The idea behind an ‘improved’ PDF/A-1b is to enhance the conformance level by encompassing the advantages of Unicode. Unicode is obligatory only in PDF/A-1a, but that does not rule out the voluntary usage of Unicode in PDF/A-1b.
Conformance level in PDF/A
PDF/A-1 has two conformance levels that differ with regard to requirements and functions offered.
PDF/A-1b: Level B conformance (basic)
Level B conformance is the minimum requirement for PDF/A compliance. The focus here is on reliable rendered visual appearance.
PDF/A-1a: Level A conformance (accessible)
Level A conformance is the superset of PDF/A-1b. Over and above the features offered by level B, level A offers the following features that are important for providing accessible content:
+ Tagged PDF
+ Structure tree (hierarchy)
+ Language specification
+ Unicode mappings
Accessibility means that content (text, images, and graphics) is also accessible for visually impaired users via, for example, screen reader software. In addition, accessibility makes it easier to reuse content than with conventional PDF, thanks to functions such as text export.
Overview of accessibility levels
Accessibility levels can be schematically depicted as shown below. The top level is accessible PDF, which can be generated from the level below it – PDF/A-1a. Any PDF/A-1a-compliant file is also a valid PDF/A-1b file, and all variants are based on PDF 1.4 (the PDF version that was introduced with Acrobat 5).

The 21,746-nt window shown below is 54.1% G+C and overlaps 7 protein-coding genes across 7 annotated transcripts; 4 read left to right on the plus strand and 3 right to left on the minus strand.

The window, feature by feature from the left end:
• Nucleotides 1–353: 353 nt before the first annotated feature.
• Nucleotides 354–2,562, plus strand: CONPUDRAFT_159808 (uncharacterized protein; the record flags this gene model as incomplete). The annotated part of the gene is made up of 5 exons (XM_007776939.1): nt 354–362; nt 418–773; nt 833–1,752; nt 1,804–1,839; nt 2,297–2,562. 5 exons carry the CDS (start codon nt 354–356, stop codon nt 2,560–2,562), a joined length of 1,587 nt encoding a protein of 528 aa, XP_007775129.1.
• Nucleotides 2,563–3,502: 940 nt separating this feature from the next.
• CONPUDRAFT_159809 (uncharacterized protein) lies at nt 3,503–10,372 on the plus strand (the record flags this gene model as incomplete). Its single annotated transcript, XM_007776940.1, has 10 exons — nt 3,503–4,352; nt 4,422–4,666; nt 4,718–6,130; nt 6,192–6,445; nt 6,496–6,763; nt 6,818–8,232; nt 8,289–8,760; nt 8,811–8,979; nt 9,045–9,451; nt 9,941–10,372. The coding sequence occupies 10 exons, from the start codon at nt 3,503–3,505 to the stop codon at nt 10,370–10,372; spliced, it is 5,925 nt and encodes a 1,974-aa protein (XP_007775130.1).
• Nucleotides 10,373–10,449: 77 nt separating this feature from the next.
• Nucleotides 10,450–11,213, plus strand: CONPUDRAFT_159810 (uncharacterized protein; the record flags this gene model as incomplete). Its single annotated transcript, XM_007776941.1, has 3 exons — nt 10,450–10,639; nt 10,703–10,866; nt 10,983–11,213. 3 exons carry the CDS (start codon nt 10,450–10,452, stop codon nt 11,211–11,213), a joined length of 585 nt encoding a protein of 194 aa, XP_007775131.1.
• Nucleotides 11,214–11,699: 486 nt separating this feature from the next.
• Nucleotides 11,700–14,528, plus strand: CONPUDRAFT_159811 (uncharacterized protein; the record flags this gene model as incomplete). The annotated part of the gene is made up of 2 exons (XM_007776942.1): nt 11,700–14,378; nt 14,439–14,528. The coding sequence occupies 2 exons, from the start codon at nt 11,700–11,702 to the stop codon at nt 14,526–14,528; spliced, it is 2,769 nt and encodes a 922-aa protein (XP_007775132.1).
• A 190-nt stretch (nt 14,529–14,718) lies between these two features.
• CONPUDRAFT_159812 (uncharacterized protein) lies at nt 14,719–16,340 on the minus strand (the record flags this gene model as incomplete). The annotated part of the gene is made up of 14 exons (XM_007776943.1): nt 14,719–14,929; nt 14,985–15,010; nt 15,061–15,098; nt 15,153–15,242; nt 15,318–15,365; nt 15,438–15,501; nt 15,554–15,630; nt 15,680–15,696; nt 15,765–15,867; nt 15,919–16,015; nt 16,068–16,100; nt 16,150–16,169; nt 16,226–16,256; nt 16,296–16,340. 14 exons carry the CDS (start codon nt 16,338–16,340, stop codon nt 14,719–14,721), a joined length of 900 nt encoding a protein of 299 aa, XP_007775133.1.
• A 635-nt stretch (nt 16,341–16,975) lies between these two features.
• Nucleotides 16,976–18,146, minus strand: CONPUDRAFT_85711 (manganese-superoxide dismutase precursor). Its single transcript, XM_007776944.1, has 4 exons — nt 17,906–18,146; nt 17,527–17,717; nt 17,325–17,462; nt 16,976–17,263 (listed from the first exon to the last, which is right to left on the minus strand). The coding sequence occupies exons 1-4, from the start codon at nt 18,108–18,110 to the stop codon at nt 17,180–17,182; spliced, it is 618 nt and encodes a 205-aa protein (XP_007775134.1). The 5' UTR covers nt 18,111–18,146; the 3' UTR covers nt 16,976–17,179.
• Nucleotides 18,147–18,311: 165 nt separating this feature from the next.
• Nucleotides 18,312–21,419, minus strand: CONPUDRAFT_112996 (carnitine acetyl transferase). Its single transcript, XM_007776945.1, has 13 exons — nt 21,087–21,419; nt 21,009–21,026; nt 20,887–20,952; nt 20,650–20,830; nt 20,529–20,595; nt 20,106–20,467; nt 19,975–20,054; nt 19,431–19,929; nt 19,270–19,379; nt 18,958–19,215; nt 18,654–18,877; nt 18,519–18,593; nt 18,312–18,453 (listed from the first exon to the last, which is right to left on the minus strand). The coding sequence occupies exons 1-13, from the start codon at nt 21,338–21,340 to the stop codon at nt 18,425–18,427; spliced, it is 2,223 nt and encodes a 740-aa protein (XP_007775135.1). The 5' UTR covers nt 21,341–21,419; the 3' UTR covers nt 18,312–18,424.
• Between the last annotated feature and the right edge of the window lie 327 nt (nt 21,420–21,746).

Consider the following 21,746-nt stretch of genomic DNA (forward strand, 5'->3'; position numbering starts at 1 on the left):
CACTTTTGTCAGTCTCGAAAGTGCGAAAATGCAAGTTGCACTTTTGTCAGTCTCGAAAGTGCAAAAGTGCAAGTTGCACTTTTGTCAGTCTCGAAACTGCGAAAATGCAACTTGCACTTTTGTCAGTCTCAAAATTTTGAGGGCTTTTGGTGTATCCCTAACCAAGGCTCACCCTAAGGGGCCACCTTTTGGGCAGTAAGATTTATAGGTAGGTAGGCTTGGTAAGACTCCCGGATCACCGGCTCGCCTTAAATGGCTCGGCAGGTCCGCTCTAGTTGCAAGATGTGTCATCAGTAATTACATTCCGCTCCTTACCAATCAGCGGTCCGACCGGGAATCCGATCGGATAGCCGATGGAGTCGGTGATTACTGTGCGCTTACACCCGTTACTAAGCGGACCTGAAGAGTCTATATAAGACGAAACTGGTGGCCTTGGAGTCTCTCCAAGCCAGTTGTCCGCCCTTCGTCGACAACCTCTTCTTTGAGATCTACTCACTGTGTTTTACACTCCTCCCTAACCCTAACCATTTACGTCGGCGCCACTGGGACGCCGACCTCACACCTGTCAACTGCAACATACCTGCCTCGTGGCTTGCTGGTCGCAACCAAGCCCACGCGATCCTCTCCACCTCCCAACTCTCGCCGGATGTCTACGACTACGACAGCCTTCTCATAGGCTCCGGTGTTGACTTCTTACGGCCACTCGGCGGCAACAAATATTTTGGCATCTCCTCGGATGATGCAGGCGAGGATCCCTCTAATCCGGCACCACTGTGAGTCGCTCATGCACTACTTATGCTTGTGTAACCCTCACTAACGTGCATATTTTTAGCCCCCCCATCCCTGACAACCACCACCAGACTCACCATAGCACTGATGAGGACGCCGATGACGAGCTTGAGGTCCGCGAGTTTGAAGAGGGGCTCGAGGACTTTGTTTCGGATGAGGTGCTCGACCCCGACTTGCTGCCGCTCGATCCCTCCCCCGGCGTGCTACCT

Both PDF/A-1a and PDF/A-1b are based on PDF 1.4. Only PDF/A-1a files that meet additional criteria can be classified as ‘accessible’.
Accessibility in law
Accessibility (primarily for Internet content, but increasingly for other documents, too) is regulated internationally by guidelines and laws.
In Germany, for example, the following decree governs accessibility: BITV (Barrierefreie Informationstechnik-Verordnung).
In the US, accessibility has been grounded in law for several years already: Section 508 Rehabilitation Act.
What do the terms ‘tagged’ and ‘structured’ PDF mean?
Tagged PDF involves tagging text spans and giving them an ID. Alternative text can be given to graphics and images (alternative image captions as in HTML). Replacement text is prescribed for glyphs that do not represent letters, such as the telephone symbol or a logo character.
In the case of structured PDF, content is assigned to a structure tree. The structural elements are predetermined (Document, Header, Article, List, Table, and so on).
Structured PDF: An example layout
Additional layout information
This additional information refers to artifacts – elements that do not constitute part of the document content. This includes elements such as page numbers, headers and footers, footnotes, backgrounds, and crop marks.
When ensuring that the content can be used unambiguously later on, the specification of the language is also important. This is governed by the lang attribute, with an entry such as ‘de-CH’ for Swiss German. The specification must be defined in the structure tree and in the spans.